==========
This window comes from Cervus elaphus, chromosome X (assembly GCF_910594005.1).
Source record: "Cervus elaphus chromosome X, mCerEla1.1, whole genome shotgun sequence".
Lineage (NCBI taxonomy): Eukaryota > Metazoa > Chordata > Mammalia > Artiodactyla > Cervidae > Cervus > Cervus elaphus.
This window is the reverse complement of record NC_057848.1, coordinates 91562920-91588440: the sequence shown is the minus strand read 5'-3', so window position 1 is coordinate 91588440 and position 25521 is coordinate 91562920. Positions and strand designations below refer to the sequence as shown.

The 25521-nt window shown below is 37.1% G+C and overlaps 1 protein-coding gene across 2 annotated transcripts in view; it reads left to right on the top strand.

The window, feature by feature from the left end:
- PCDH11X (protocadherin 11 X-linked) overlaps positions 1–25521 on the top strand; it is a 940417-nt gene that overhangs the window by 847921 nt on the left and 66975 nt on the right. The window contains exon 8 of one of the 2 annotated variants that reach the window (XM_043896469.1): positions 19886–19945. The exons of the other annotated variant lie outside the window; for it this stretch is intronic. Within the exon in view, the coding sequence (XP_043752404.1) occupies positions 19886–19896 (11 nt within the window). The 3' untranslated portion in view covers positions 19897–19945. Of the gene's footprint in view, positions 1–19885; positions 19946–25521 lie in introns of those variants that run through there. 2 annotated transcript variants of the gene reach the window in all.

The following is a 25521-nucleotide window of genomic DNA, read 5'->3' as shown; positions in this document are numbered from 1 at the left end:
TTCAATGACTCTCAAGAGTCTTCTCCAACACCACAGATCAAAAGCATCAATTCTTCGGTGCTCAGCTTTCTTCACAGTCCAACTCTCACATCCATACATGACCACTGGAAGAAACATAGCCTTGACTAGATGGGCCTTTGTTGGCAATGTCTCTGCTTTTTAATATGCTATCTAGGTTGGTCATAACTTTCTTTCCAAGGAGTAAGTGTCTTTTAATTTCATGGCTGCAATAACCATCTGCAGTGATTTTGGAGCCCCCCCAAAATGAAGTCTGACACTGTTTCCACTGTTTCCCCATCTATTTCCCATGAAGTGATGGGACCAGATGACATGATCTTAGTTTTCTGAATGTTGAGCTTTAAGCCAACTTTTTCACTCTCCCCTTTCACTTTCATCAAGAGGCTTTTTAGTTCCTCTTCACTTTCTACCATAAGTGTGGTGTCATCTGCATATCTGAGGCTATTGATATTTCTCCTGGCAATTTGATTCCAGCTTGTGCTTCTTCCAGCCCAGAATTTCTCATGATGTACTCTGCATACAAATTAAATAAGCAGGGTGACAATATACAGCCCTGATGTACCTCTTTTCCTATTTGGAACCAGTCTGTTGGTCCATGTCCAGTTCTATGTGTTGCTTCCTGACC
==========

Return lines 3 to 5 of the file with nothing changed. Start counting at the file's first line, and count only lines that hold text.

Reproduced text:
Lineage (NCBI taxonomy): Eukaryota > Metazoa > Chordata > Mammalia > Artiodactyla > Cervidae > Cervus > Cervus elaphus.
This window is the reverse complement of record NC_057848.1, coordinates 91562920-91588440: the sequence shown is the minus strand read 5'-3', so window position 1 is coordinate 91588440 and position 25521 is coordinate 91562920. Positions and strand designations below refer to the sequence as shown.

The 25521-nt window shown below is 37.1% G+C and overlaps 1 protein-coding gene across 2 annotated transcripts in view; it reads left to right on the top strand.